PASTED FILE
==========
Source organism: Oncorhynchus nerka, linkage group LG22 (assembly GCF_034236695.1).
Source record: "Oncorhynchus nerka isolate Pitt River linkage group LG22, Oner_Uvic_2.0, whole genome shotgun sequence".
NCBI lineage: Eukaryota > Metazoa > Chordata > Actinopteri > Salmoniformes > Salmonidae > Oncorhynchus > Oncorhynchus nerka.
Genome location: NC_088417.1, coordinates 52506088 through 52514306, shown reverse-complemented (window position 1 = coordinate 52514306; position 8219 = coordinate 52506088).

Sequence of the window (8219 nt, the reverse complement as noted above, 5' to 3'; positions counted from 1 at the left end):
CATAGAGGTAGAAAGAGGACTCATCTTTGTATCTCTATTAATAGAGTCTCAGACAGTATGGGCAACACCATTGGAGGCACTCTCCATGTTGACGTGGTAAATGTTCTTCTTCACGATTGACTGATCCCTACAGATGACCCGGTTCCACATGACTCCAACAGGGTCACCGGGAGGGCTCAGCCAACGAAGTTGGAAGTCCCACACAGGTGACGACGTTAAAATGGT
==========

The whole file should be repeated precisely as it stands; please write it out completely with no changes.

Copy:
Source organism: Oncorhynchus nerka, linkage group LG22 (assembly GCF_034236695.1).
Source record: "Oncorhynchus nerka isolate Pitt River linkage group LG22, Oner_Uvic_2.0, whole genome shotgun sequence".
NCBI lineage: Eukaryota > Metazoa > Chordata > Actinopteri > Salmoniformes > Salmonidae > Oncorhynchus > Oncorhynchus nerka.
Genome location: NC_088417.1, coordinates 52506088 through 52514306, shown reverse-complemented (window position 1 = coordinate 52514306; position 8219 = coordinate 52506088).

Sequence of the window (8219 nt, the reverse complement as noted above, 5' to 3'; positions counted from 1 at the left end):
CATAGAGGTAGAAAGAGGACTCATCTTTGTATCTCTATTAATAGAGTCTCAGACAGTATGGGCAACACCATTGGAGGCACTCTCCATGTTGACGTGGTAAATGTTCTTCTTCACGATTGACTGATCCCTACAGATGACCCGGTTCCACATGACTCCAACAGGGTCACCGGGAGGGCTCAGCCAACGAAGTTGGAAGTCCCACACAGGTGACGACGTTAAAATGGT